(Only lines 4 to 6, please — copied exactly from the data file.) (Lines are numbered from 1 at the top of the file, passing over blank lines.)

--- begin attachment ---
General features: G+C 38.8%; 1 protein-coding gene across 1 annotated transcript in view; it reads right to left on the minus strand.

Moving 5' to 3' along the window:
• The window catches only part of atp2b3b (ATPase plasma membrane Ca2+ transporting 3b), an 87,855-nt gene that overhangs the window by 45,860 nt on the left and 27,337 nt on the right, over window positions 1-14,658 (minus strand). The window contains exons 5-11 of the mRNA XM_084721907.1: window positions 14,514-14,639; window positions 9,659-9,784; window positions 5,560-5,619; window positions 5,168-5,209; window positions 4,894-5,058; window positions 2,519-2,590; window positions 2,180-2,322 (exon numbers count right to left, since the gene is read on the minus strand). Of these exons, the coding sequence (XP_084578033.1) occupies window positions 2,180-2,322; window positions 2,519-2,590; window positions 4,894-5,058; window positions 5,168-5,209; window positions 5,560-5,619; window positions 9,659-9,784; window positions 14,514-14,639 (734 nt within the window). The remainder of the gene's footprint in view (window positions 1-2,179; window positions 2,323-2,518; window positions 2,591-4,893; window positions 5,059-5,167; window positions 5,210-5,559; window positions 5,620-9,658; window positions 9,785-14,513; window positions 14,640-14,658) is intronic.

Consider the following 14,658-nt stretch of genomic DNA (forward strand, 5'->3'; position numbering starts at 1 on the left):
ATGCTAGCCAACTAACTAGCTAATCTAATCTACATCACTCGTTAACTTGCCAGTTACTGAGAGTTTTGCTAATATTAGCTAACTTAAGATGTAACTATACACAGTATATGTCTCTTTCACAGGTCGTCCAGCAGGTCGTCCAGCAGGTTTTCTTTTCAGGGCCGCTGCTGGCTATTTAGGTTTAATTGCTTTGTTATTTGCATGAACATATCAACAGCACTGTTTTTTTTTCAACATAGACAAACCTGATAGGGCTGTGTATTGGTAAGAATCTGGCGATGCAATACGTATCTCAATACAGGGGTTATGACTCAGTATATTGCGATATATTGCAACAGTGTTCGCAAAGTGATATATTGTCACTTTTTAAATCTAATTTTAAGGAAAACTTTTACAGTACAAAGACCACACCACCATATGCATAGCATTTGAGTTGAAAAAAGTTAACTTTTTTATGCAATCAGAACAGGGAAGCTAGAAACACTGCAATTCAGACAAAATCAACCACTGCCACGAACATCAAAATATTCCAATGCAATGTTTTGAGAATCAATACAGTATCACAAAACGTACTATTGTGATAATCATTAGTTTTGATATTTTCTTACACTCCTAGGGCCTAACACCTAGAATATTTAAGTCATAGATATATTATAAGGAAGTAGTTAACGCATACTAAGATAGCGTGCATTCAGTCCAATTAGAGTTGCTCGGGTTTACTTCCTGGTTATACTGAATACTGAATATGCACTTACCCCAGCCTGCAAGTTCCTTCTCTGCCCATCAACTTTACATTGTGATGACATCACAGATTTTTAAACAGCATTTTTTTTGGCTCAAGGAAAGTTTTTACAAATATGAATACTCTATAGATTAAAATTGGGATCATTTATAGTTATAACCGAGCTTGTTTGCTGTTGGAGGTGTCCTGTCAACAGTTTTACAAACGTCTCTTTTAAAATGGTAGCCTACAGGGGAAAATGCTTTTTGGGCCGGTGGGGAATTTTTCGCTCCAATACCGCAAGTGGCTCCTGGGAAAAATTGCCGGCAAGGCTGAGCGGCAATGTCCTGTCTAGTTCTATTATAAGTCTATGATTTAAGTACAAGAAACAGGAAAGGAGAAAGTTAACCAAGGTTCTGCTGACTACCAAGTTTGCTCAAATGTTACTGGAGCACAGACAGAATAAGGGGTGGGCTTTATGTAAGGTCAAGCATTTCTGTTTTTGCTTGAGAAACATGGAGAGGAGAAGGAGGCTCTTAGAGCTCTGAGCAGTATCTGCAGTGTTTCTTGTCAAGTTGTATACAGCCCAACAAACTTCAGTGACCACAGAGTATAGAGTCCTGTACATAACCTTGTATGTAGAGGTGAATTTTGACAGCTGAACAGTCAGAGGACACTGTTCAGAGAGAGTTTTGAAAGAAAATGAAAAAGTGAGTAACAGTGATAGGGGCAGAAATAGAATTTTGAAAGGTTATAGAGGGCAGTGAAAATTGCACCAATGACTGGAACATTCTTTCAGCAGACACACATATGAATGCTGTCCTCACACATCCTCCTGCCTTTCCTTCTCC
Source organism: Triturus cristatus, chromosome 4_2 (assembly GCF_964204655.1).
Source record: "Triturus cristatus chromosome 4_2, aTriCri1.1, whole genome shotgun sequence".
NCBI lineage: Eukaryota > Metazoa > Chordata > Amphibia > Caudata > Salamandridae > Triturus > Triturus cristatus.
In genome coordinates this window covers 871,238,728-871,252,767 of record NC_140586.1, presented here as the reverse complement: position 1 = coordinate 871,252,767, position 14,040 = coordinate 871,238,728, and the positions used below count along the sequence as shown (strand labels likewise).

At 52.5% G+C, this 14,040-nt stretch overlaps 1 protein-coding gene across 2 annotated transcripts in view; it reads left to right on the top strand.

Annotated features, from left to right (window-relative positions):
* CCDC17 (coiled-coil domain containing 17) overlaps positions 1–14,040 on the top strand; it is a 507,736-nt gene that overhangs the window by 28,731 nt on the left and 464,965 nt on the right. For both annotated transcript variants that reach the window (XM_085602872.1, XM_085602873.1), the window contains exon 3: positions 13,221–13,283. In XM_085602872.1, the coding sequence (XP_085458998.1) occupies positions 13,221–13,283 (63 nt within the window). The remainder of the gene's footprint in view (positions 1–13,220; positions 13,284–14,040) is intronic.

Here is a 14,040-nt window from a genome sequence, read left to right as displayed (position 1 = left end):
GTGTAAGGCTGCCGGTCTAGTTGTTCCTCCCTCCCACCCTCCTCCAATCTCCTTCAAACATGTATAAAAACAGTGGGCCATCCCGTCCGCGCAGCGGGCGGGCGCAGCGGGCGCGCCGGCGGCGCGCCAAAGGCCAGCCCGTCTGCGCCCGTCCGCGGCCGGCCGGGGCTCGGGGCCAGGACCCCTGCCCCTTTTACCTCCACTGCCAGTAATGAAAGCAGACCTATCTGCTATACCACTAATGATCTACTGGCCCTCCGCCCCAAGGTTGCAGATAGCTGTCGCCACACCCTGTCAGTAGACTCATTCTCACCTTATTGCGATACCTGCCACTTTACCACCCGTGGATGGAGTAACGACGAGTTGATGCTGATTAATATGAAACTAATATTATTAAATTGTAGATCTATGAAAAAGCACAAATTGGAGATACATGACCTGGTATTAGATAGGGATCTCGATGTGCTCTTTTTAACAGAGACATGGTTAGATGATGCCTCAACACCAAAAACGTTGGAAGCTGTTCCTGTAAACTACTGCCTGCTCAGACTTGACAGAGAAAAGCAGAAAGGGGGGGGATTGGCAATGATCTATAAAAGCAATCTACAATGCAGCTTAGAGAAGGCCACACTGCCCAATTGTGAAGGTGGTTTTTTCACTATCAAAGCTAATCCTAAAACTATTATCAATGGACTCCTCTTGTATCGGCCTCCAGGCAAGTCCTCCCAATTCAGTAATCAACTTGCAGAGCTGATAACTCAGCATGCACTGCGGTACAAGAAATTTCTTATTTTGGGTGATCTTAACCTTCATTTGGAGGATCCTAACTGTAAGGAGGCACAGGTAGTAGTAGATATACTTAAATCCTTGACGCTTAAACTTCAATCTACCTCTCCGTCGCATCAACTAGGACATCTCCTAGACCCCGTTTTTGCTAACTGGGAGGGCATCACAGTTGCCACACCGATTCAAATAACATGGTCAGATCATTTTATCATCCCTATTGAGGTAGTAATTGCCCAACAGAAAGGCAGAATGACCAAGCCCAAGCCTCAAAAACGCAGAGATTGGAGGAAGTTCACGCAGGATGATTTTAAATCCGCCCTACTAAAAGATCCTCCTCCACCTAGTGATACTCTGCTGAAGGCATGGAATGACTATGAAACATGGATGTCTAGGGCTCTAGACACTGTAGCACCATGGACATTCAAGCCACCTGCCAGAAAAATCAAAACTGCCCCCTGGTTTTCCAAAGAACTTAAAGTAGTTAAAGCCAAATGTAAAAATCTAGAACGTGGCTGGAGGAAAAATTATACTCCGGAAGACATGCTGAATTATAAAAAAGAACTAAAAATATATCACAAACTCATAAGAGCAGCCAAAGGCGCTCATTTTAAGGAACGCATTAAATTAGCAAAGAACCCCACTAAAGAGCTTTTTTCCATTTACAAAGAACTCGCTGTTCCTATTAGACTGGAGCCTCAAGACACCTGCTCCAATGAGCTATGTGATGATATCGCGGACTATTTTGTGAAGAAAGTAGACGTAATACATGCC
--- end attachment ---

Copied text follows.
Consider the following 14,658-nt stretch of genomic DNA (forward strand, 5'->3'; position numbering starts at 1 on the left):
ATGCTAGCCAACTAACTAGCTAATCTAATCTACATCACTCGTTAACTTGCCAGTTACTGAGAGTTTTGCTAATATTAGCTAACTTAAGATGTAACTATACACAGTATATGTCTCTTTCACAGGTCGTCCAGCAGGTCGTCCAGCAGGTTTTCTTTTCAGGGCCGCTGCTGGCTATTTAGGTTTAATTGCTTTGTTATTTGCATGAACATATCAACAGCACTGTTTTTTTTTCAACATAGACAAACCTGATAGGGCTGTGTATTGGTAAGAATCTGGCGATGCAATACGTATCTCAATACAGGGGTTATGACTCAGTATATTGCGATATATTGCAACAGTGTTCGCAAAGTGATATATTGTCACTTTTTAAATCTAATTTTAAGGAAAACTTTTACAGTACAAAGACCACACCACCATATGCATAGCATTTGAGTTGAAAAAAGTTAACTTTTTTATGCAATCAGAACAGGGAAGCTAGAAACACTGCAATTCAGACAAAATCAACCACTGCCACGAACATCAAAATATTCCAATGCAATGTTTTGAGAATCAATACAGTATCACAAAACGTACTATTGTGATAATCATTAGTTTTGATATTTTCTTACACTCCTAGGGCCTAACACCTAGAATATTTAAGTCATAGATATATTATAAGGAAGTAGTTAACGCATACTAAGATAGCGTGCATTCAGTCCAATTAGAGTTGCTCGGGTTTACTTCCTGGTTATACTGAATACTGAATATGCACTTACCCCAGCCTGCAAGTTCCTTCTCTGCCCATCAACTTTACATTGTGATGACATCACAGATTTTTAAACAGCATTTTTTTTGGCTCAAGGAAAGTTTTTACAAATATGAATACTCTATAGATTAAAATTGGGATCATTTATAGTTATAACCGAGCTTGTTTGCTGTTGGAGGTGTCCTGTCAACAGTTTTACAAACGTCTCTTTTAAAATGGTAGCCTACAGGGGAAAATGCTTTTTGGGCCGGTGGGGAATTTTTCGCTCCAATACCGCAAGTGGCTCCTGGGAAAAATTGCCGGCAAGGCTGAGCGGCAATGTCCTGTCTAGTTCTATTATAAGTCTATGATTTAAGTACAAGAAACAGGAAAGGAGAAAGTTAACCAAGGTTCTGCTGACTACCAAGTTTGCTCAAATGTTACTGGAGCACAGACAGAATAAGGGGTGGGCTTTATGTAAGGTCAAGCATTTCTGTTTTTGCTTGAGAAACATGGAGAGGAGAAGGAGGCTCTTAGAGCTCTGAGCAGTATCTGCAGTGTTTCTTGTCAAGTTGTATACAGCCCAACAAACTTCAGTGACCACAGAGTATAGAGTCCTGTACATAACCTTGTATGTAGAGGTGAATTTTGACAGCTGAACAGTCAGAGGACACTGTTCAGAGAGAGTTTTGAAAGAAAATGAAAAAGTGAGTAACAGTGATAGGGGCAGAAATAGAATTTTGAAAGGTTATAGAGGGCAGTGAAAATTGCACCAATGACTGGAACATTCTTTCAGCAGACACACATATGAATGCTGTCCTCACACATCCTCCTGCCTTTCCTTCTCC
Source organism: Triturus cristatus, chromosome 4_2 (assembly GCF_964204655.1).